What is the most important idea from Florence Nightingale's theory?Identity the most important tenants of Florence Nightingale's theory.
To me, the most important tenant of Florence Nightingale’s philosophy is the importance of professionalism in nursing.
She also advocated strict discipline, an attention to cleanliness, and felt that nurses should possess an innate empathy for their patients. (enotes)
The attention to detail is amazing. She was aware of the need for cleanliness at a time when most people were not really thinking that way.
The very first requirement in a hospital is that it should do the sick no harm. (brainyquote)
I think this is a very important idea, not the least because I am deathly afraid of hospitals. It seems like you would not need to suggest that hospitals should not make people sick, but that is easier said than done.
Florence Nightingale also believed that nurses should have empathy for their patients. I would say this is just as important today as it was then.
A significant foundational element of all Nightengale's individual tenets is that nursing is separate and distinct from medical practice. She theorized that, while educational background was indeed necessary (an idea honored from the time she expressed it), the nurse's job was to provide intervention between physical and psychological impediments (e.g., loud noise) to healing and the body's ability to call upon inner resources to produce healing given optimal medical care and circumstances. The underlying paradigm of Nightingale's theory is that disease is literally lack of ease; it is the lack of ease that greatly impedes recovery in optimal conditions. For this reason, observation was as important as cleanliness and giving hope as important as food and light. These abstract elements that separate nursing from medical care are what seems to be lacking from doctor's office and hospital nursing in the contemporary age.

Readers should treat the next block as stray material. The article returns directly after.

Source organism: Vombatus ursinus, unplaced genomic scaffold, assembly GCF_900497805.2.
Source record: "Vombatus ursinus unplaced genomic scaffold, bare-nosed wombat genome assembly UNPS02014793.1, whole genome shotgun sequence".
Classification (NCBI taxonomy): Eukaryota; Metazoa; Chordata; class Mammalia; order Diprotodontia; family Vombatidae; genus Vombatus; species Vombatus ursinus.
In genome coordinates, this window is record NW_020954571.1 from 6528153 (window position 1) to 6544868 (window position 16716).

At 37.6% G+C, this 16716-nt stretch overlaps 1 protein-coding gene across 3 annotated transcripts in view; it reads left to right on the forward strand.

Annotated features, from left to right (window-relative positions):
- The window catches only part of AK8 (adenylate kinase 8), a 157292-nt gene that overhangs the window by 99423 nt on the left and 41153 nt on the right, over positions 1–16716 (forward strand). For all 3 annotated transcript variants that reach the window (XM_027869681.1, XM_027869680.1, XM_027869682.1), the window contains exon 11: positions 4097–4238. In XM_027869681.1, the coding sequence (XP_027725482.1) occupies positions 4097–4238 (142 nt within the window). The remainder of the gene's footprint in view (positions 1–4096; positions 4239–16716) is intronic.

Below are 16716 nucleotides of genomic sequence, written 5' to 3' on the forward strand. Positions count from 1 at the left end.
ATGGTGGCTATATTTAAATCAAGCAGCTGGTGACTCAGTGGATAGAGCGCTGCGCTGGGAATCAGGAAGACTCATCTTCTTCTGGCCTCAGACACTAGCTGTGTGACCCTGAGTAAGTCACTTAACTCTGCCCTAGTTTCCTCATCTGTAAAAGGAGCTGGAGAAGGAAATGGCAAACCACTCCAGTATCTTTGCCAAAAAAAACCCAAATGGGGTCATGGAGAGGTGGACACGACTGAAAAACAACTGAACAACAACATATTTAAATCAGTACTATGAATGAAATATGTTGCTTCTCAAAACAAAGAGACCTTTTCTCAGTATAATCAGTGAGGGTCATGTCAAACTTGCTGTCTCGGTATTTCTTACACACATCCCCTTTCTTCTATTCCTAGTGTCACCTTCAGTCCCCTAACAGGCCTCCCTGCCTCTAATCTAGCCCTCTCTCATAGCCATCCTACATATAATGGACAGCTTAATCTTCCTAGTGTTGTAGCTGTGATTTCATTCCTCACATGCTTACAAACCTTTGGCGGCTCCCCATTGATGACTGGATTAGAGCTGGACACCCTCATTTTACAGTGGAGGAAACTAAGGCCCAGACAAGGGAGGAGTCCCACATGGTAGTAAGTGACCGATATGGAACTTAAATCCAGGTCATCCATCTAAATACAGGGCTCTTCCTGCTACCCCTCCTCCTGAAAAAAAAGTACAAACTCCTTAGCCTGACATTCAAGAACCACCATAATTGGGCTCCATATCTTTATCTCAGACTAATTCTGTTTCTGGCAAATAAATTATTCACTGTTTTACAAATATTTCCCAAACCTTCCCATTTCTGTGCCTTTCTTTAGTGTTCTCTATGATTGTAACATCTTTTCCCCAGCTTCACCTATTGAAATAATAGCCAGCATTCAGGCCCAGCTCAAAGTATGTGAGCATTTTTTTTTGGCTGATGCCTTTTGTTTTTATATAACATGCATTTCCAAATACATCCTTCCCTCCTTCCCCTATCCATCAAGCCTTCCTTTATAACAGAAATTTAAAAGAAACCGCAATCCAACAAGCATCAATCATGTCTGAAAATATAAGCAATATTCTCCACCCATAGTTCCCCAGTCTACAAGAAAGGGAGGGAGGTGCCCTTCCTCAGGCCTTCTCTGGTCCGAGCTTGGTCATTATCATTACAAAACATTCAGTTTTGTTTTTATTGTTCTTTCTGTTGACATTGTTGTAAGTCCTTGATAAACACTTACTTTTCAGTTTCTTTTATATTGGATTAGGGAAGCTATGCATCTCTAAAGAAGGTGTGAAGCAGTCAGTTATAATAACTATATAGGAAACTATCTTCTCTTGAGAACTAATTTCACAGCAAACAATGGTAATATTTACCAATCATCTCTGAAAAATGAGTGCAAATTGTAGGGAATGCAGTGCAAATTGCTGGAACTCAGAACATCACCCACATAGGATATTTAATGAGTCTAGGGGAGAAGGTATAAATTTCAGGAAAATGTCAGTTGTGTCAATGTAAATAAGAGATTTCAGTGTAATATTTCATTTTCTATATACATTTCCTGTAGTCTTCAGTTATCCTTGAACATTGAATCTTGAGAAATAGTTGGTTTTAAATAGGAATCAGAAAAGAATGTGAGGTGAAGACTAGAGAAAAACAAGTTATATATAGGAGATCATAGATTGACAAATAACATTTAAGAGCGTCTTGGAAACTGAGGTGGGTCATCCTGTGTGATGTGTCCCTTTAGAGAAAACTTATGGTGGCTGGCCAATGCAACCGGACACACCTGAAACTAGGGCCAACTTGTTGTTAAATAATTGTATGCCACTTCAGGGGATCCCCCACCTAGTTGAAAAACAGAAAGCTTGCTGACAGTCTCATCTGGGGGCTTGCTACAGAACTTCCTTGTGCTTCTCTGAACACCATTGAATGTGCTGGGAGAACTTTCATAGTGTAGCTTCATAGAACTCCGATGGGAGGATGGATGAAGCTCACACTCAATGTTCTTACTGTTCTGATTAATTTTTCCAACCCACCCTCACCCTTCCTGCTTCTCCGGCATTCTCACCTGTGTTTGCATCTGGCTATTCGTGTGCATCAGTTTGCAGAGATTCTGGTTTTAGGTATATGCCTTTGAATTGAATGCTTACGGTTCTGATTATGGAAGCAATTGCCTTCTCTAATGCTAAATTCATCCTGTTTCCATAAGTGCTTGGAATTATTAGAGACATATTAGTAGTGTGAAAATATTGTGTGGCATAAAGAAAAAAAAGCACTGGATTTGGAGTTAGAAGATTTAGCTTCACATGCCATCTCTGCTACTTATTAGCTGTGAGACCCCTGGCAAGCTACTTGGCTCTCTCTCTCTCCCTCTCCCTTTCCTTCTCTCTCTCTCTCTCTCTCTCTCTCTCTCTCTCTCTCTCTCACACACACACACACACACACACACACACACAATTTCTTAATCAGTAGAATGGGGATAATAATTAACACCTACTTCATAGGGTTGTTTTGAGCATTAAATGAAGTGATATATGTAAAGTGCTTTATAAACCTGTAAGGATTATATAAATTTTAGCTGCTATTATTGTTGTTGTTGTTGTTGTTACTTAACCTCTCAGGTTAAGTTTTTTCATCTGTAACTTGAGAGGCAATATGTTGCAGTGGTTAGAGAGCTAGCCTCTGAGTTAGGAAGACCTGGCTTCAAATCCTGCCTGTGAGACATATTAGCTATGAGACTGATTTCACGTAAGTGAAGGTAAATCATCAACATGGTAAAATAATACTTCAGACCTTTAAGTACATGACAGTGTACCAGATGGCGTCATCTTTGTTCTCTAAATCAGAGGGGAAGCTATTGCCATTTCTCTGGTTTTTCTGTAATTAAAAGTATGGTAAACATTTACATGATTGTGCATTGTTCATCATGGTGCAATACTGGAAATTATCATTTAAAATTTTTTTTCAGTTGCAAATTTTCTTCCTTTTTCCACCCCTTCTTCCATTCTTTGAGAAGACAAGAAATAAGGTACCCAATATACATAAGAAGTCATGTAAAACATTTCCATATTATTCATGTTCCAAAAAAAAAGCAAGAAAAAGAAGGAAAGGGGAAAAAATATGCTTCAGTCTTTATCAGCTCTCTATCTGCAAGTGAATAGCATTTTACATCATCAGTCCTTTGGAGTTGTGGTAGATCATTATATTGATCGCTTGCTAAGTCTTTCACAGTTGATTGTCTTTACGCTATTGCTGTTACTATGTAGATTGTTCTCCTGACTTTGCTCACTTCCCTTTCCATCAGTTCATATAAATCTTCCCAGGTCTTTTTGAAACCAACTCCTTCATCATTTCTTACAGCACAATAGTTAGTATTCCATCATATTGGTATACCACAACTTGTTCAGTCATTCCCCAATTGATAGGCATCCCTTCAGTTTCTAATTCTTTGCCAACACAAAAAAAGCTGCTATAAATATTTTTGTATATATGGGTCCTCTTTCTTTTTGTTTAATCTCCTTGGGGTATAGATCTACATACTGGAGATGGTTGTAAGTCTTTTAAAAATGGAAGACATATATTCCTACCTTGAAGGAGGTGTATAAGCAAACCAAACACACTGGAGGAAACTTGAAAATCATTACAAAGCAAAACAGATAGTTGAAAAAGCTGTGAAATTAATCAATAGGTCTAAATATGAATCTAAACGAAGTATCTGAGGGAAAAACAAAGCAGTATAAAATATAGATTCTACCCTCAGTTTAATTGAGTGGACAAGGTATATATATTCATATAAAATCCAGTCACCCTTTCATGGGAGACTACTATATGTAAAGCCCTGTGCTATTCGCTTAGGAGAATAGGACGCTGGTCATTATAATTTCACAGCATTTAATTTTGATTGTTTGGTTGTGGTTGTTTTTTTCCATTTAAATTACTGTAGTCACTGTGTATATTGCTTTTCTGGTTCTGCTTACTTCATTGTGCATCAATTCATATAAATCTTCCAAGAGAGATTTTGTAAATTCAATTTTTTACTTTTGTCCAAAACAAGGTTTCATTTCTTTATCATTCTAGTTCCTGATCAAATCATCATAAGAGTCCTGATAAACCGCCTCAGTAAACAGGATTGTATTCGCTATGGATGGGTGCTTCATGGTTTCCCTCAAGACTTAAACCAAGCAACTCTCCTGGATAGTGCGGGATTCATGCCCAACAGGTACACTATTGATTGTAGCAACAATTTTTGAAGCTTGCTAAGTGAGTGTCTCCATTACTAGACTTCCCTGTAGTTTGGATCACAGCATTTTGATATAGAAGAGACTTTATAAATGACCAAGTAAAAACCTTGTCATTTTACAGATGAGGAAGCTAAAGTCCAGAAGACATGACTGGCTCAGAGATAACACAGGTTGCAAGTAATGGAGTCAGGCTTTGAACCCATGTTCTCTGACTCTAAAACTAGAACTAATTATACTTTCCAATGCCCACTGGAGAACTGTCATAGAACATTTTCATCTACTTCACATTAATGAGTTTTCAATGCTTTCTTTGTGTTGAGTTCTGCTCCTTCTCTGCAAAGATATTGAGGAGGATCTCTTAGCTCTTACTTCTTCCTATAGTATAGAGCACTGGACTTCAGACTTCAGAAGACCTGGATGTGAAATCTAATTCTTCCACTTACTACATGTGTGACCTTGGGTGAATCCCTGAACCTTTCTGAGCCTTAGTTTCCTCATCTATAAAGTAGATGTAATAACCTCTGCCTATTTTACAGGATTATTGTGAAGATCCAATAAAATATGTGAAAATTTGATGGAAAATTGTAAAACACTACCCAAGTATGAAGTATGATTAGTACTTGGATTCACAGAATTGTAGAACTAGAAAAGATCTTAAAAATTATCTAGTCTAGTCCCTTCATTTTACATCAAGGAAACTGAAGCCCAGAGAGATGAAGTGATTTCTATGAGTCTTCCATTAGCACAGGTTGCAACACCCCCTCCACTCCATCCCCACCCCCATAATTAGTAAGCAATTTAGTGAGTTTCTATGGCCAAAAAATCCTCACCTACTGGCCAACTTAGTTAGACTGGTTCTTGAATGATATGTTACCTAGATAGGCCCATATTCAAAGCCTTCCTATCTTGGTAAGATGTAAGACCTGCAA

One important idea was the proper training of nurses as medical professionals, not just assistant to doctors without medical knowledge of their own. Although she considered doctors to be of a different field than nurses, Nightingale wanted nurses to have real medical knowledge that they could use, both to give better care to their patients, and for emergencies when doctors were overwhelmed with work. She advocated better education and training for women in general and nurses in particular, and often met with nursing students in person after they graduated. This focus on education helped the overall woman's rights movement, and allowed more women to become valued members of society (insofar as they had skills that were deemed vital) rather than invisible workers without real knowledge or ability.
I would say that the most important tenet of Florence Nightingale’s theory was the idea that the patient’s environment had a great deal to do with whether the patient would be able to get better. Nightingale believed that patients needed a good environment in which to recover and that nurses needed to help make this happen. She argued that patients needed things like good light and fresh air. She felt they needed sufficient food and clean water to drink.
For Nightingale, the role of the nurse was to create these sorts of conditions that would allow the patient to heal. The nurse was not there to practice medicine but to create an environment conducive to healing.